Brakes provide the means of slowing or stopping the driven equipment (like bike etc.) effectively and safely in a very short time period.
Types of Brakes
A disk brake works on the principle of Pascal’s Law/Principle of transmission of fluid pressure. The disc brake is a mechanism for slowing or stopping the rotation of a wheel from its motion. It is normally made of cast iron, but in some cases, it is also made of composites such as carbon-carbon or ceramic -matrix composites. This is linked to the wheel and/or the axle. To stop the wheel, friction material in the form of brake pads is forced against both sides of the disc. Friction caused, on the disc wheel will slow or stop.
Parts of disc brake
Brake Pads – These provide the friction surface that is pressed against the brake rotors.
Disc Rotors – These discs are attached to the wheel, and slow the car using friction from the pads.
Brake Caliper – These press the pads against the rotors to generate friction between the two.
Master Cylinder – Master cylinder is a hydraulic component which houses one or more pistons, a brake fluid reservoir, brake lines, seals, and springs. These are arranged in such a manner that the mechanical force applied by a rider onto the brake pedal/brake lever is converted into hydraulic pressure that eventually brakes the rotors via the brake calipers. The master cylinder multiplies the mechanical brake force by transferring high pressure on the brake calipers.
Following are the types of Master Cylinder :
Single Circuit Master Cylinder
Tandem Master Cylinder OR Dual Circuit Master Cylinder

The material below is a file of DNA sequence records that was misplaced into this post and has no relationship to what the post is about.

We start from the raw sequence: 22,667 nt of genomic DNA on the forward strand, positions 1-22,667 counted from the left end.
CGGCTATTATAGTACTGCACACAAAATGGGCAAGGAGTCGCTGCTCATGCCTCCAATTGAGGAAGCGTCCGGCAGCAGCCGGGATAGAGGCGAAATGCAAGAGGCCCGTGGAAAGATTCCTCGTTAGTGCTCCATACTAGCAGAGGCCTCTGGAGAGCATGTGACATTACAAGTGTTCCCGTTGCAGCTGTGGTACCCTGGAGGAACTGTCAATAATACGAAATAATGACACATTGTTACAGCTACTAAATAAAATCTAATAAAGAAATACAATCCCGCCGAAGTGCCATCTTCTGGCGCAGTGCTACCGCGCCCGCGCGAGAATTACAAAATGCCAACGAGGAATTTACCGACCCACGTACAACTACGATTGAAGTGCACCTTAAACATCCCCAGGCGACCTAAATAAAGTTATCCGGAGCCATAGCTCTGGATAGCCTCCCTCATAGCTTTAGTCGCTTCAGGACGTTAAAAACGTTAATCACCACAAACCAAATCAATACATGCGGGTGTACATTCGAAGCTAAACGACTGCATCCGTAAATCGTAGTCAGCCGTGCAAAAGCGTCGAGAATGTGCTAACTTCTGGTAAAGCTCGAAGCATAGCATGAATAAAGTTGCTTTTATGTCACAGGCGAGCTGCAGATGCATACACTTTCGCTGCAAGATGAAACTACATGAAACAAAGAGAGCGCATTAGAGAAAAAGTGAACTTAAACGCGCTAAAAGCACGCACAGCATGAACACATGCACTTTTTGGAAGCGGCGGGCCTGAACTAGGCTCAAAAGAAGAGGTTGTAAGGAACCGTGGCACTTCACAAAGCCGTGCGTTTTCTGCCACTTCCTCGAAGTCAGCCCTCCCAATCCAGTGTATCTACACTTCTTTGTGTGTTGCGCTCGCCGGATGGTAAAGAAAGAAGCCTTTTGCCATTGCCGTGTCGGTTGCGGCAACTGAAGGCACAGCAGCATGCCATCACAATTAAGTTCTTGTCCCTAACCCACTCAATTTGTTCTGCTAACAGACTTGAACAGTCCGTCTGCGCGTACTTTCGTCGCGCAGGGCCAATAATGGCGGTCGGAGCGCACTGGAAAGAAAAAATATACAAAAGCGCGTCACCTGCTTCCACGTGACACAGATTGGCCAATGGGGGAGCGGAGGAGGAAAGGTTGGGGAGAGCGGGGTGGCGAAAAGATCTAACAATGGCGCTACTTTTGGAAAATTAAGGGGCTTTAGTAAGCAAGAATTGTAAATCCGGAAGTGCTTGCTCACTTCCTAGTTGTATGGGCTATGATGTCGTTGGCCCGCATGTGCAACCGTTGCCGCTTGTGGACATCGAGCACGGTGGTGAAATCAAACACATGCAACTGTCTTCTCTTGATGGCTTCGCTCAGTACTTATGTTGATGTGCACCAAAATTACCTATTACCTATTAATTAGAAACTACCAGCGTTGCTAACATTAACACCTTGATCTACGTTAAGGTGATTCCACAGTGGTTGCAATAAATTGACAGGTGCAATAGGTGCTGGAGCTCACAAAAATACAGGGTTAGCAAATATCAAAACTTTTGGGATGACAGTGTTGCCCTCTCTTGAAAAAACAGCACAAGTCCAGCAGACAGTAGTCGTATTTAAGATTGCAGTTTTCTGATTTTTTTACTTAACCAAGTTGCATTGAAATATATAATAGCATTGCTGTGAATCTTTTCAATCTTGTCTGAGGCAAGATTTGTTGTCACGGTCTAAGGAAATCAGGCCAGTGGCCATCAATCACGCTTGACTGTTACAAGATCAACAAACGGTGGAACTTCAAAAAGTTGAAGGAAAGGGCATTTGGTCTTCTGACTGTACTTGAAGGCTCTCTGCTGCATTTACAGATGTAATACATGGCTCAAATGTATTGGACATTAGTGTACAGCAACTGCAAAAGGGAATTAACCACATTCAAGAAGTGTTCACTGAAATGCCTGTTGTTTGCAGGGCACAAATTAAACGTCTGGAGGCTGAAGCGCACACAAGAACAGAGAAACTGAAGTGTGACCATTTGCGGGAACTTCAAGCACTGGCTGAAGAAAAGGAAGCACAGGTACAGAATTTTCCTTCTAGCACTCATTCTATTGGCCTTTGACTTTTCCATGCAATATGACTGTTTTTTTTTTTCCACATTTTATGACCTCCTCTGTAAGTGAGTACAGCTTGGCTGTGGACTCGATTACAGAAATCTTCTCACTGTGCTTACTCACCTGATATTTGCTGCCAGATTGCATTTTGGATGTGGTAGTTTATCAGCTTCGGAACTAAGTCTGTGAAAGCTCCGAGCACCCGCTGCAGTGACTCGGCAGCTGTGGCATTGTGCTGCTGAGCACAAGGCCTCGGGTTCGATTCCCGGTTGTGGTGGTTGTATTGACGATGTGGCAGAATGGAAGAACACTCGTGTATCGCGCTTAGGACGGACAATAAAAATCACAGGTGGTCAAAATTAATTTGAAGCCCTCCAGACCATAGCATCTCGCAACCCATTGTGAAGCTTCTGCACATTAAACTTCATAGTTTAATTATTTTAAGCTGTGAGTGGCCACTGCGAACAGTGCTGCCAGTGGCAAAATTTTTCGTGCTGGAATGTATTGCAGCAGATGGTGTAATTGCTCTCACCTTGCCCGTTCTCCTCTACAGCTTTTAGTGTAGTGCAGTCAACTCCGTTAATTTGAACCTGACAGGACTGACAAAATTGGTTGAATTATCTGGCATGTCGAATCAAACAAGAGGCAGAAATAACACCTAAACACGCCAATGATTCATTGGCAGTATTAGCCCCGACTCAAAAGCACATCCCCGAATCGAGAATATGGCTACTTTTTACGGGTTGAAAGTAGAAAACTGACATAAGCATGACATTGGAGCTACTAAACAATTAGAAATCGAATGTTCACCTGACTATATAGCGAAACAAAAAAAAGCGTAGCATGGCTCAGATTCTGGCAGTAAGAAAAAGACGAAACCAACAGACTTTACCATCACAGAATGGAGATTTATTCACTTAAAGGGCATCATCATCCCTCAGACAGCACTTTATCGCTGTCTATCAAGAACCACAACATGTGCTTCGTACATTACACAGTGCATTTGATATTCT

Brake Lines – It is multilayer hoses that transmit pressure from the master cylinder to the calipers, which typically utilize a Teflon inner lining surrounded by a braided nylon, Kevlar, or stainless-steel reinforcing layer.
Brake Fluid – The brake fluid transfers the lever force into pressure, and eventually amplifies the braking power. To do this effectively, the fluid must have properties like non-compressibility, low viscosity, high boiling-point, non-corrosive, and excellent lubricity for master-cylinder and caliper pistons seals. A total of 4 grades of brake fluids are available, namely, DOT 3, 4, 5 and 5.1 in which DOT 3 and 4 are commonly used in motorcycles.
When the brake lever is pulled, the high pressure fluid from the master cylinder pushes the piston outward. The piston pushes the brake pad against the rotating disc. As the inner brake pad touches rotor, the fluid pressure exerts further force and the caliper moves inward and pulls the outward brake pad towards the rotating disc and it touches the disc.
Now both the brake pads are pushes the rotating disc, a large amount of friction is generated in between the pads and rotating disc and slows down the vehicle and finally let it stop. When the brake pad is released, the piston moves inward, the brake pad moves away from the rotating disc. And the vehicle again starts to move
Disk brake requires less effort (brake torque) to stop the vehicle compared to drum brakes.
It generates less heat compared to drum brakes for the same brake torque.
Ease of maintenance as disk brake is outside the wheel rim.
It cools down faster.
In drum brakes, if worn out brake shoes are not changed at proper time they can damage the drums however, disk brakes do not have such problems.
It is less likely to skid compare to drum brakes in wet condition (when applied with caution).
It is safer than drum brakes under hard braking conditions.
It has brake pad wear indicator which is not present in drum brakes.
The disc brake system is effective to reduce the vehicle’s speed, but it is not as effective as drum brakes capable to self-energized to remain stationary while parked.This happens because the brake pads have difficulty in retaining a smooth rotor surface.
It is expensive.
More skills required to operate disk brakes. That is the reason why some people are still not comfortable with disk brakes.
If any air remains in disk brake system, it can be problematic as brakes may not work effectively.